Baltimore Then and Now
Baltimore Then and Now chronicles changes across the city since the dawn of the camera age. It pairs photographs over a century old with specially commissioned views of the same scenes as they exist today, showing how Baltimore has evolved and changed and also how it has preserved its heritage.
Baltimore’s many communities boast sprawling city parks, wide tree-lined boulevards, and authentic sailing fishing vessels and pleasure craft, with neighborhoods such as Little Italy and Greektown showing a rich heritage of diverse cultures. The city’s place in American history was firmly established when the poem about the bombardment of Fort McHenry, “The Star-Spangled Banner,” became the American national anthem; the fort itself is still one of the city’s most famous landmarks.
Located at the mouth of the Patapsco River, Baltimore owes much of its history to geography, which has assured its role as a major port and transportation center. The Industrial Revolution and the two world wars saw Baltimore play a major role in the construction of thousands of ships and the building of nearby weapons, aircraft, and munitions plants. But Baltimore has undergone tremendous change since Susquehannock Indians first inhabited the area centuries ago. From the fire of 1904—the last major city fire in America—which destroyed most of Baltimore’s downtown historic district, to the tourist development of the Inner Harbor in the 1970s, and sports stadiums in the 1990s, the city has undergone years of renovation and rebuilding.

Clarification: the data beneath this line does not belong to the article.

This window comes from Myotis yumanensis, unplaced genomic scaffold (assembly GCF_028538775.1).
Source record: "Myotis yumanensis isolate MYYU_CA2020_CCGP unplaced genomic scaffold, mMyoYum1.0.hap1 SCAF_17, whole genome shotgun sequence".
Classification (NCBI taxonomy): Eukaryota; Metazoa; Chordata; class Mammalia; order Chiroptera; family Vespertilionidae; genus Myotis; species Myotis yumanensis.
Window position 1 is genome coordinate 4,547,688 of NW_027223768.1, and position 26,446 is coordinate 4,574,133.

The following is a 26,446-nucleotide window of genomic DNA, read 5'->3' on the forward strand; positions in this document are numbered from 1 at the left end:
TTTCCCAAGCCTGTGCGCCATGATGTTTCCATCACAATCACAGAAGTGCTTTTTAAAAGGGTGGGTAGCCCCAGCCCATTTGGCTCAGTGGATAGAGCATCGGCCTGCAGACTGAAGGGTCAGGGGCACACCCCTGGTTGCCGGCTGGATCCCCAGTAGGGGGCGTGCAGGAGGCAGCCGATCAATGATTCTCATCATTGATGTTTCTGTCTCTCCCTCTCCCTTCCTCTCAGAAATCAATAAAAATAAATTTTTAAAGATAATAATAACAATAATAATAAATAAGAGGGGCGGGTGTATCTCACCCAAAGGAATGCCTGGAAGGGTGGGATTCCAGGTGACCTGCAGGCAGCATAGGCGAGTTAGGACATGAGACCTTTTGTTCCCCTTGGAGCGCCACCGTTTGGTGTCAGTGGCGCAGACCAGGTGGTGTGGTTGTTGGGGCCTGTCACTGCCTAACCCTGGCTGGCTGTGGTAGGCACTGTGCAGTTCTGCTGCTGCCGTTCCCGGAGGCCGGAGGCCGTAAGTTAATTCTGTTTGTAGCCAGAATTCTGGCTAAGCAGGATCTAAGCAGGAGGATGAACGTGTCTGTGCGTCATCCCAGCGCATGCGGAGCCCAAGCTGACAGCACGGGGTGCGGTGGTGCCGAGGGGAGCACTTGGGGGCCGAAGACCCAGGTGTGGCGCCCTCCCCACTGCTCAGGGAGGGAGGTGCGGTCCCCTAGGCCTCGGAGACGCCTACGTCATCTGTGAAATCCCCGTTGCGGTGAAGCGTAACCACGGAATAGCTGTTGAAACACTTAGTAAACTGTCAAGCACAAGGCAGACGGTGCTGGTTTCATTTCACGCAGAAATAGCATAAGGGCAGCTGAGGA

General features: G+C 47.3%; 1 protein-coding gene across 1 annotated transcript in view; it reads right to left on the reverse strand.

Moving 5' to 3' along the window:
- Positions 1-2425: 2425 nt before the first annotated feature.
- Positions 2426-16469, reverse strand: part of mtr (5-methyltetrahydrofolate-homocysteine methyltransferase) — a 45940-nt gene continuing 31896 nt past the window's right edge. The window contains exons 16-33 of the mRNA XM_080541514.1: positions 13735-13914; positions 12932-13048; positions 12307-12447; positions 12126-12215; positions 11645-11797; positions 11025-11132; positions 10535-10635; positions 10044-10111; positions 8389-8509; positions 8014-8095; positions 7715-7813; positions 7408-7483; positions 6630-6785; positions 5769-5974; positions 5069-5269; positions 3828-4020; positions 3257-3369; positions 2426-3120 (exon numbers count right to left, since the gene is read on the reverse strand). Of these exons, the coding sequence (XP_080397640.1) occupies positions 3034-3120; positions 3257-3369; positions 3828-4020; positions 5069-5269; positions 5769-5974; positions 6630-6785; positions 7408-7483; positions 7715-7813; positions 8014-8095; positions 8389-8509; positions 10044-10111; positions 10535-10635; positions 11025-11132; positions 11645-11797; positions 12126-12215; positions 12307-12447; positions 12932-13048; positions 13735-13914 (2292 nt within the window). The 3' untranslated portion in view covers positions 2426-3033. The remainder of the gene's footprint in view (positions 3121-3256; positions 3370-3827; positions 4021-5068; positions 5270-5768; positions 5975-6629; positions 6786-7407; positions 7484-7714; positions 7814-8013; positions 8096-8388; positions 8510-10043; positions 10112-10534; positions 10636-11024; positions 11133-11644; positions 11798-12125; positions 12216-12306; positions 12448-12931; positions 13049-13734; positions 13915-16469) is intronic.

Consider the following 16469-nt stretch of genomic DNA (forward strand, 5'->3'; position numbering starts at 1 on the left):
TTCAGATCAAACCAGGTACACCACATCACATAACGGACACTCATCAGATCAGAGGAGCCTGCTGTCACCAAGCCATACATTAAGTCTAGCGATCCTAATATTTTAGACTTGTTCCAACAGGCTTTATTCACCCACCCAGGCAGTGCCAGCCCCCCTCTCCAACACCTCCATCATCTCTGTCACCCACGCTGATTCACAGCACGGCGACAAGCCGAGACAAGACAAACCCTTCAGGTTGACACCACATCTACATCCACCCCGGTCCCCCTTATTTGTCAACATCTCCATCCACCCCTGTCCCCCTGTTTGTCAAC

Sites include: Federal Hill, U.S.S. Constellation, Fells Point, Shot Tower, Peale Museum, City Hall, Camden Station, John Hopkins University and Hospital, Bromo-Seltzer Tower, B&O Building, Pratt House, Washington Monument, Walters Art Gallery, Union Station, Maryland Art Institute.